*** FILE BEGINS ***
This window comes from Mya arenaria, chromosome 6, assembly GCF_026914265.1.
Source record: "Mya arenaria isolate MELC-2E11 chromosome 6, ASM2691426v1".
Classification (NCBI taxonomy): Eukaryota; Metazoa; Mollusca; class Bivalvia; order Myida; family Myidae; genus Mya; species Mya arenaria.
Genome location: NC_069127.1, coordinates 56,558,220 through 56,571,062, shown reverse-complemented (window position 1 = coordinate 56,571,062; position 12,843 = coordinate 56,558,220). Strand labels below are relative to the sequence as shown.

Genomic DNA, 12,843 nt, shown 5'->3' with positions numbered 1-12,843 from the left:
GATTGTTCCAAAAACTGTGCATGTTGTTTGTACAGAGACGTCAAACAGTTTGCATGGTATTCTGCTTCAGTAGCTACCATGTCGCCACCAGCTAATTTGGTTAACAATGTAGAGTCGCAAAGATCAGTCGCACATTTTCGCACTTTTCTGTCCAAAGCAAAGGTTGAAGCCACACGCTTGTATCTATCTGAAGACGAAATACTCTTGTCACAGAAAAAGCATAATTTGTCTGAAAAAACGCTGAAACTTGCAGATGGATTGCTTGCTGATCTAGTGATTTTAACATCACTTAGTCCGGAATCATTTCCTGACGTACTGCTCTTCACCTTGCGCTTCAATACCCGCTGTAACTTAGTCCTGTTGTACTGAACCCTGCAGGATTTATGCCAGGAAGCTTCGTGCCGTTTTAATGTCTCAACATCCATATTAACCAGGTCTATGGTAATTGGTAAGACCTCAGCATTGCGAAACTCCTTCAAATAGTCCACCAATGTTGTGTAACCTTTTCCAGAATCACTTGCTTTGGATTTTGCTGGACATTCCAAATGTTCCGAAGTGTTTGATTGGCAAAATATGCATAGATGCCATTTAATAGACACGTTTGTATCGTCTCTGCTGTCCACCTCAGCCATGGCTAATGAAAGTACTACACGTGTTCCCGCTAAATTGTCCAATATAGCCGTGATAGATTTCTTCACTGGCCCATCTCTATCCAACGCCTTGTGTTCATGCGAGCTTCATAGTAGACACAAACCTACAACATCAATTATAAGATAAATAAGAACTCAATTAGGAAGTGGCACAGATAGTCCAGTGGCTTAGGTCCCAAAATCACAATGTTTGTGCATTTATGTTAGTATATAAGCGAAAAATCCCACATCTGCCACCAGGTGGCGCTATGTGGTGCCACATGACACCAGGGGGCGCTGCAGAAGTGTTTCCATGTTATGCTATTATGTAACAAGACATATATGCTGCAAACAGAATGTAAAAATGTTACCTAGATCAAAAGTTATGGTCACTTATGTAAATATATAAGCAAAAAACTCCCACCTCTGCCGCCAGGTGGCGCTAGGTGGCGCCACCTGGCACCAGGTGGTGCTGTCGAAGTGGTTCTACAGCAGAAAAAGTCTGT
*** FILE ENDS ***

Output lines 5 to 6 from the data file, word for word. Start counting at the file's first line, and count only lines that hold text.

Genomic DNA, 12,843 nt, shown 5'->3' with positions numbered 1-12,843 from the left:
GATTGTTCCAAAAACTGTGCATGTTGTTTGTACAGAGACGTCAAACAGTTTGCATGGTATTCTGCTTCAGTAGCTACCATGTCGCCACCAGCTAATTTGGTTAACAATGTAGAGTCGCAAAGATCAGTCGCACATTTTCGCACTTTTCTGTCCAAAGCAAAGGTTGAAGCCACACGCTTGTATCTATCTGAAGACGAAATACTCTTGTCACAGAAAAAGCATAATTTGTCTGAAAAAACGCTGAAACTTGCAGATGGATTGCTTGCTGATCTAGTGATTTTAACATCACTTAGTCCGGAATCATTTCCTGACGTACTGCTCTTCACCTTGCGCTTCAATACCCGCTGTAACTTAGTCCTGTTGTACTGAACCCTGCAGGATTTATGCCAGGAAGCTTCGTGCCGTTTTAATGTCTCAACATCCATATTAACCAGGTCTATGGTAATTGGTAAGACCTCAGCATTGCGAAACTCCTTCAAATAGTCCACCAATGTTGTGTAACCTTTTCCAGAATCACTTGCTTTGGATTTTGCTGGACATTCCAAATGTTCCGAAGTGTTTGATTGGCAAAATATGCATAGATGCCATTTAATAGACACGTTTGTATCGTCTCTGCTGTCCACCTCAGCCATGGCTAATGAAAGTACTACACGTGTTCCCGCTAAATTGTCCAATATAGCCGTGATAGATTTCTTCACTGGCCCATCTCTATCCAACGCCTTGTGTTCATGCGAGCTTCATAGTAGACACAAACCTACAACATCAATTATAAGATAAATAAGAACTCAATTAGGAAGTGGCACAGATAGTCCAGTGGCTTAGGTCCCAAAATCACAATGTTTGTGCATTTATGTTAGTATATAAGCGAAAAATCCCACATCTGCCACCAGGTGGCGCTATGTGGTGCCACATGACACCAGGGGGCGCTGCAGAAGTGTTTCCATGTTATGCTATTATGTAACAAGACATATATGCTGCAAACAGAATGTAAAAATGTTACCTAGATCAAAAGTTATGGTCACTTATGTAAATATATAAGCAAAAAACTCCCACCTCTGCCGCCAGGTGGCGCTAGGTGGCGCCACCTGGCACCAGGTGGTGCTGTCGAAGTGGTTCTACAGCAGAAAAAGTCTGT